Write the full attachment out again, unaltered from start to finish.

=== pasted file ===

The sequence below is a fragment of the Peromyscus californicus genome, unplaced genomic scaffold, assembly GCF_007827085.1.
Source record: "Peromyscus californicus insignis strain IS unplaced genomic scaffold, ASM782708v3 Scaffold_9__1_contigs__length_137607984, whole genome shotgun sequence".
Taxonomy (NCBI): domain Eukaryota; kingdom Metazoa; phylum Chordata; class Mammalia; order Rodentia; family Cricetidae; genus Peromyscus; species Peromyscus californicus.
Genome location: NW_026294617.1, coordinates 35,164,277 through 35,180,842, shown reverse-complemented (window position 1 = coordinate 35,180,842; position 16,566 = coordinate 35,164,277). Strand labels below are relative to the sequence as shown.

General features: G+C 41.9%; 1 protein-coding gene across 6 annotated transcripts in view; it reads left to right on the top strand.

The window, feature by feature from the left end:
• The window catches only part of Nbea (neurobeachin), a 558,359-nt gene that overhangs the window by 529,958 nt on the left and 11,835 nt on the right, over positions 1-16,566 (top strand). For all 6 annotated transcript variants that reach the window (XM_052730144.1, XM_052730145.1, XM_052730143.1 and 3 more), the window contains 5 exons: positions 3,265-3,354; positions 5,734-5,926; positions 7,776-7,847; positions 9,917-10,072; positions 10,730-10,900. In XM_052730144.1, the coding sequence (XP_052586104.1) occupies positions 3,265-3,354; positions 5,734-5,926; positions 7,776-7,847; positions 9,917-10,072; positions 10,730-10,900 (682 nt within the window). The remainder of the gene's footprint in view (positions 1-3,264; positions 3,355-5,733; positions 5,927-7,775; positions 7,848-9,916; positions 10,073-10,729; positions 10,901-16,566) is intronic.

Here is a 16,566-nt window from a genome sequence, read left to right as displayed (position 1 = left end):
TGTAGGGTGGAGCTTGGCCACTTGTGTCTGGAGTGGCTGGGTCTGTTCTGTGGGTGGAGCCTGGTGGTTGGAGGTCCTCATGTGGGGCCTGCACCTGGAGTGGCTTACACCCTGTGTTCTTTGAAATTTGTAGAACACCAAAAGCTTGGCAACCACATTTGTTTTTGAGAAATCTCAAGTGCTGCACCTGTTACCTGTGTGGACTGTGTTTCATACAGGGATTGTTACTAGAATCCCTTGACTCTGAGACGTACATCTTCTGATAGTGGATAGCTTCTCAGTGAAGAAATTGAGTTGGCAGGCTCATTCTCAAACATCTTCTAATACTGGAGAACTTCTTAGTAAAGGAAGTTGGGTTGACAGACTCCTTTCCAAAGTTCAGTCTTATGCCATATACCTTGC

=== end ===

The sequence below is a fragment of the Peromyscus californicus genome, unplaced genomic scaffold, assembly GCF_007827085.1.
Source record: "Peromyscus californicus insignis strain IS unplaced genomic scaffold, ASM782708v3 Scaffold_9__1_contigs__length_137607984, whole genome shotgun sequence".
Taxonomy (NCBI): domain Eukaryota; kingdom Metazoa; phylum Chordata; class Mammalia; order Rodentia; family Cricetidae; genus Peromyscus; species Peromyscus californicus.
Genome location: NW_026294617.1, coordinates 35,164,277 through 35,180,842, shown reverse-complemented (window position 1 = coordinate 35,180,842; position 16,566 = coordinate 35,164,277). Strand labels below are relative to the sequence as shown.

General features: G+C 41.9%; 1 protein-coding gene across 6 annotated transcripts in view; it reads left to right on the top strand.

The window, feature by feature from the left end:
• The window catches only part of Nbea (neurobeachin), a 558,359-nt gene that overhangs the window by 529,958 nt on the left and 11,835 nt on the right, over positions 1-16,566 (top strand). For all 6 annotated transcript variants that reach the window (XM_052730144.1, XM_052730145.1, XM_052730143.1 and 3 more), the window contains 5 exons: positions 3,265-3,354; positions 5,734-5,926; positions 7,776-7,847; positions 9,917-10,072; positions 10,730-10,900. In XM_052730144.1, the coding sequence (XP_052586104.1) occupies positions 3,265-3,354; positions 5,734-5,926; positions 7,776-7,847; positions 9,917-10,072; positions 10,730-10,900 (682 nt within the window). The remainder of the gene's footprint in view (positions 1-3,264; positions 3,355-5,733; positions 5,927-7,775; positions 7,848-9,916; positions 10,073-10,729; positions 10,901-16,566) is intronic.

Here is a 16,566-nt window from a genome sequence, read left to right as displayed (position 1 = left end):
TGTAGGGTGGAGCTTGGCCACTTGTGTCTGGAGTGGCTGGGTCTGTTCTGTGGGTGGAGCCTGGTGGTTGGAGGTCCTCATGTGGGGCCTGCACCTGGAGTGGCTTACACCCTGTGTTCTTTGAAATTTGTAGAACACCAAAAGCTTGGCAACCACATTTGTTTTTGAGAAATCTCAAGTGCTGCACCTGTTACCTGTGTGGACTGTGTTTCATACAGGGATTGTTACTAGAATCCCTTGACTCTGAGACGTACATCTTCTGATAGTGGATAGCTTCTCAGTGAAGAAATTGAGTTGGCAGGCTCATTCTCAAACATCTTCTAATACTGGAGAACTTCTTAGTAAAGGAAGTTGGGTTGACAGACTCCTTTCCAAAGTTCAGTCTTATGCCATATACCTTGC